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Springtime in the canyon


cottonwood

The rangers at Cottonwood Canyon State Park are sharing a little secret: the early spring is one of the best times to visit. The weather is mild between rain showers—daytime temperatures can vary from 50 to 70. The infamous ticks and rattlesnakes are still in hiding until mid-April, and some of the wildflowers are in full-blown bloom. In fact, March and April are the only time you will see the vast burnished brown landscape transformed to a brilliant, fresh green.

Where to go

Park at the northeast end of Lone Tree Campground for  a 4.3-mile, one-way hike or mountain bike along the Pinnacles Trail. Or turn southwest at the park entrance and park at the Hard Stone Trail. Hike 1.5 miles one-way, or even farther, as the trail continues on land managed by the Bureau of Land Management. Both trails follow the John Day River. In addition to tiny tufts of yellow, white and purple wildflowers, these mostly flat trails also treat you to views of the dramatic vertical cliffs and rocky expanses of sagebrush. You may even spot some of the wildlife that live here, including Rocky Mountain elk, mule deer, pronghorn antelope, coyotes and raptors.

Plan your trip

Stay in one of the park’s 21 primitive sites for small RVs and tents (keeping in mind temperatures drop to the 30s at night), or book a room in one of the nearby towns of Wasco or Condon. The Dalles, 60 miles away, is also a good base for exploring the park.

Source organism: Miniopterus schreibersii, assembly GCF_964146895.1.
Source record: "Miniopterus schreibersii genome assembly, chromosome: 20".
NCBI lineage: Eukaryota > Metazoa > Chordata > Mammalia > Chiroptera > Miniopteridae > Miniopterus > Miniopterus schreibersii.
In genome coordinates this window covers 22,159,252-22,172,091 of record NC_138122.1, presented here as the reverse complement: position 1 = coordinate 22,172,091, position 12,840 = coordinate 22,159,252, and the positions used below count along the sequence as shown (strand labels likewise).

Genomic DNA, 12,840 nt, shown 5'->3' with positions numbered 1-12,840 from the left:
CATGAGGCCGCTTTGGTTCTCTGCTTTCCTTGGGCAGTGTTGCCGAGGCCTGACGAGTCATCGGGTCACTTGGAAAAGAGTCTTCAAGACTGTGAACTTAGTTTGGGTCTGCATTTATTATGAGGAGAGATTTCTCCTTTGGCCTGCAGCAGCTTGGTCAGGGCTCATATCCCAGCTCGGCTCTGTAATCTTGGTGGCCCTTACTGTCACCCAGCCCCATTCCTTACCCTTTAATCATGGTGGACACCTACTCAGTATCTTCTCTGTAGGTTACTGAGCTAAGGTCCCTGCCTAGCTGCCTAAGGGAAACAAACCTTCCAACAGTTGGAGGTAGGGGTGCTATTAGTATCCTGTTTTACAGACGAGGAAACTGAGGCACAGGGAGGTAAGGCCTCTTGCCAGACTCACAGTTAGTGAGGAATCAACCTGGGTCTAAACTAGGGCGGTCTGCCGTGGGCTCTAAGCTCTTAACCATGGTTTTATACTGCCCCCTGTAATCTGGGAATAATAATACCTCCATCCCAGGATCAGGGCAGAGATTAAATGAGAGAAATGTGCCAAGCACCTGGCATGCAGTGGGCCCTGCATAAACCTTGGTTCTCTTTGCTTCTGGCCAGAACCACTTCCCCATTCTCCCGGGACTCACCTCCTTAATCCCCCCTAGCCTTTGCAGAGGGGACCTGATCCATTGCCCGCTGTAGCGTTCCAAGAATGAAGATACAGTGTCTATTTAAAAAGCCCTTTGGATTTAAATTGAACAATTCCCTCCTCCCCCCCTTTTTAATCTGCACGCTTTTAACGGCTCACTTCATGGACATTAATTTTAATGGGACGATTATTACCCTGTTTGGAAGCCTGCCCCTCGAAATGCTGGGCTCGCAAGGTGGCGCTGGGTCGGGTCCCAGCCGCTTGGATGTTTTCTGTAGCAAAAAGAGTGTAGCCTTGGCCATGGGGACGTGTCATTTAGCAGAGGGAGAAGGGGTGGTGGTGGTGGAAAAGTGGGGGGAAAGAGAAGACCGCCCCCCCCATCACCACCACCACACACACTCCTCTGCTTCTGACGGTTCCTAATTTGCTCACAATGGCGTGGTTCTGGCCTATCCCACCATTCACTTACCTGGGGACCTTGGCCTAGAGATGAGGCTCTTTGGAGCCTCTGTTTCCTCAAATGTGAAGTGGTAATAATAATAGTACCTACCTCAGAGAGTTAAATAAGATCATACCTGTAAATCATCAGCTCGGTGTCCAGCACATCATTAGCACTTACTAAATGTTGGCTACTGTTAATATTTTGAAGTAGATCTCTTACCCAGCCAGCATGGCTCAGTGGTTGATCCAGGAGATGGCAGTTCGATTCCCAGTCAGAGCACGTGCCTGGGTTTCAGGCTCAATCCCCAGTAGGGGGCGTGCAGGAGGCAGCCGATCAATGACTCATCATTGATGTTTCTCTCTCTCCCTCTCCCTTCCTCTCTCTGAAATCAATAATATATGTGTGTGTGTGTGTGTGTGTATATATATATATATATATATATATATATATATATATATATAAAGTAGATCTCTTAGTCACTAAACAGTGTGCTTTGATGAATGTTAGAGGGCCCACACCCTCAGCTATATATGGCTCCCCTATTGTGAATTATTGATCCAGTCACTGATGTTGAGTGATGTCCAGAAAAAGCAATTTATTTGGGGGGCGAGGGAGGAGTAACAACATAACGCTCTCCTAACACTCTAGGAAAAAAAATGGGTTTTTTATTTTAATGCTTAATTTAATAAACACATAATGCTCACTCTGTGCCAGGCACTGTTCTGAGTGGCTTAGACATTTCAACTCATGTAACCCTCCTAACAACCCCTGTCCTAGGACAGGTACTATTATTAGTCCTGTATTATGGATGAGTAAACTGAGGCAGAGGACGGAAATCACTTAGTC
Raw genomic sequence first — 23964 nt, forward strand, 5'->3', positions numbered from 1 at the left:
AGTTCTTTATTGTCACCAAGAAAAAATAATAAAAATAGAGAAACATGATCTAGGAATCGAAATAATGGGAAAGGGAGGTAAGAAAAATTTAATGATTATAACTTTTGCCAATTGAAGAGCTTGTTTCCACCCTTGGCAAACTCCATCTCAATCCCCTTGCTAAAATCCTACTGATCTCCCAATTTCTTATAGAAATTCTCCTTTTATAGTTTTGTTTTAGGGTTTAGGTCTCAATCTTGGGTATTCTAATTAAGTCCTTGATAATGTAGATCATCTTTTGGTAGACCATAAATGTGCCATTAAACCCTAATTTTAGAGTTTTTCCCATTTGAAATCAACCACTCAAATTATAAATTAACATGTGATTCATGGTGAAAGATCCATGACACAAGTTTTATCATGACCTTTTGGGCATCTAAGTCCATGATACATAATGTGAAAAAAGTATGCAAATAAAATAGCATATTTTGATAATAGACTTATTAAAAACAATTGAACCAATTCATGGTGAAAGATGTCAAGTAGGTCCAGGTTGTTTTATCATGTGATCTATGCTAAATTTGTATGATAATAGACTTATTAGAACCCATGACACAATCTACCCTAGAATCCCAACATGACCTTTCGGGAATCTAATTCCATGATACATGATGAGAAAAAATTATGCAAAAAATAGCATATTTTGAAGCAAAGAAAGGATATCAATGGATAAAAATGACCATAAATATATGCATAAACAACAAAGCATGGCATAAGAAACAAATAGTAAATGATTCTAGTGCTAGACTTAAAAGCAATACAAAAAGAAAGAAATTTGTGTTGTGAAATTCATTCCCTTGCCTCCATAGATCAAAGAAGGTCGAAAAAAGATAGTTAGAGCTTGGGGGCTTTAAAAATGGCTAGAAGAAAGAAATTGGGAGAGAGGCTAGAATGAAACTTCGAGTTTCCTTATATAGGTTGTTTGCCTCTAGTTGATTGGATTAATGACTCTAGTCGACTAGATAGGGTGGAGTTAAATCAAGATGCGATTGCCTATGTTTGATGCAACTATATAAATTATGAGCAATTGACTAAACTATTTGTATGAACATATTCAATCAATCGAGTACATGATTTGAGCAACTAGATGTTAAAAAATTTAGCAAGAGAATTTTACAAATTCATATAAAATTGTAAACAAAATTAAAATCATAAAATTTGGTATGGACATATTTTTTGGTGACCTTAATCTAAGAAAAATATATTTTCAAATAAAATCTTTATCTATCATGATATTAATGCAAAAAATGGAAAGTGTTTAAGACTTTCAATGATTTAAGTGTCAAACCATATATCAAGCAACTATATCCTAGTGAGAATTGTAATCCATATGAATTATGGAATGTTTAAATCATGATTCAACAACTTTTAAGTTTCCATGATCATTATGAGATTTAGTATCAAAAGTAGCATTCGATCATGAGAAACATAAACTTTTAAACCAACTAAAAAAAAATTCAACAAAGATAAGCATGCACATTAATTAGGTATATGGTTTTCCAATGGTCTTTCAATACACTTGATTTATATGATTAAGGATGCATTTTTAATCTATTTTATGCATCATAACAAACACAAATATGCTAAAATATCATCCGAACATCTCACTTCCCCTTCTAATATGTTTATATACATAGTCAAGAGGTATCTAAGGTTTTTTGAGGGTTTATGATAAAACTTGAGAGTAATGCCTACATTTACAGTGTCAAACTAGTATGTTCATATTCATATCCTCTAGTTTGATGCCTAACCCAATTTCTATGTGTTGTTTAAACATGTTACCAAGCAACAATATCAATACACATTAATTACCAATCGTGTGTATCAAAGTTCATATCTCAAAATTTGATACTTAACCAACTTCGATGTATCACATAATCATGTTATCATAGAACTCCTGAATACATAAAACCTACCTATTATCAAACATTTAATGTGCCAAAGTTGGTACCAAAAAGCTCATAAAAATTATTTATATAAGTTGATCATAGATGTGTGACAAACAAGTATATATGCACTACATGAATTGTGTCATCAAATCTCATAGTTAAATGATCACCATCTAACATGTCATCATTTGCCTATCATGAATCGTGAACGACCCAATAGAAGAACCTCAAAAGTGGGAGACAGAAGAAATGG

Be prepared

Have a plan for your day, and tell somebody about it. There’s no cell phone coverage in the park. Carry plenty of water; don’t be deceived by the cooler temperatures. And watch for ticks and rattlesnakes starting in mid-April.

 

February camping and hiking at Cottonwood Canyon (2015)


Sometimes, you have to practice what you preach so we decided to try winter camping. Our family selected a date long before a weather forecast, but lucked out with a sunny Presidents’ Day weekend at Cottonwood Canyon State Park.

Cottonwood-Canyon-green

After setting up our campsite in the first-come, first-served campground, the first thing we noticed was the tinge of green on the hills and bluffs.

Cottonwood-Canyon-fogWe weren’t the only ones ready for a winter camping escape. Campers in tents, in their pickups and campers and even campers sleeping in their cars awoke Sunday to a thin fog layer hovering over the John Day River. The sun quickly dissolved the mist and melted the frost.

Cottonwood-Canyon-trail

The park has miles of trails along the river. Our longest hike took us upstream on the Hard Stone Trail. The trail is an old road and lives up to its name. We were glad for our sturdy boots.

Cottonwwod-Canyon-near-end

The park brochure shows the trail ending at 1.5 miles, but the trail continues for another three-quarters of a mile or so. We walked on to see the rock ledge meeting the river in the distance.

Cottonwood-Canyon-cliffs-2

And, we weren’t disappointed. We stopped for a break and realized we should have brought more drinking water. Something to remember for Cottonwood Canyon in all seasons.

Cottonwood-Canyon-moth

What are they? I don’t know their names but they brightened up the landscape on our way back to the campground.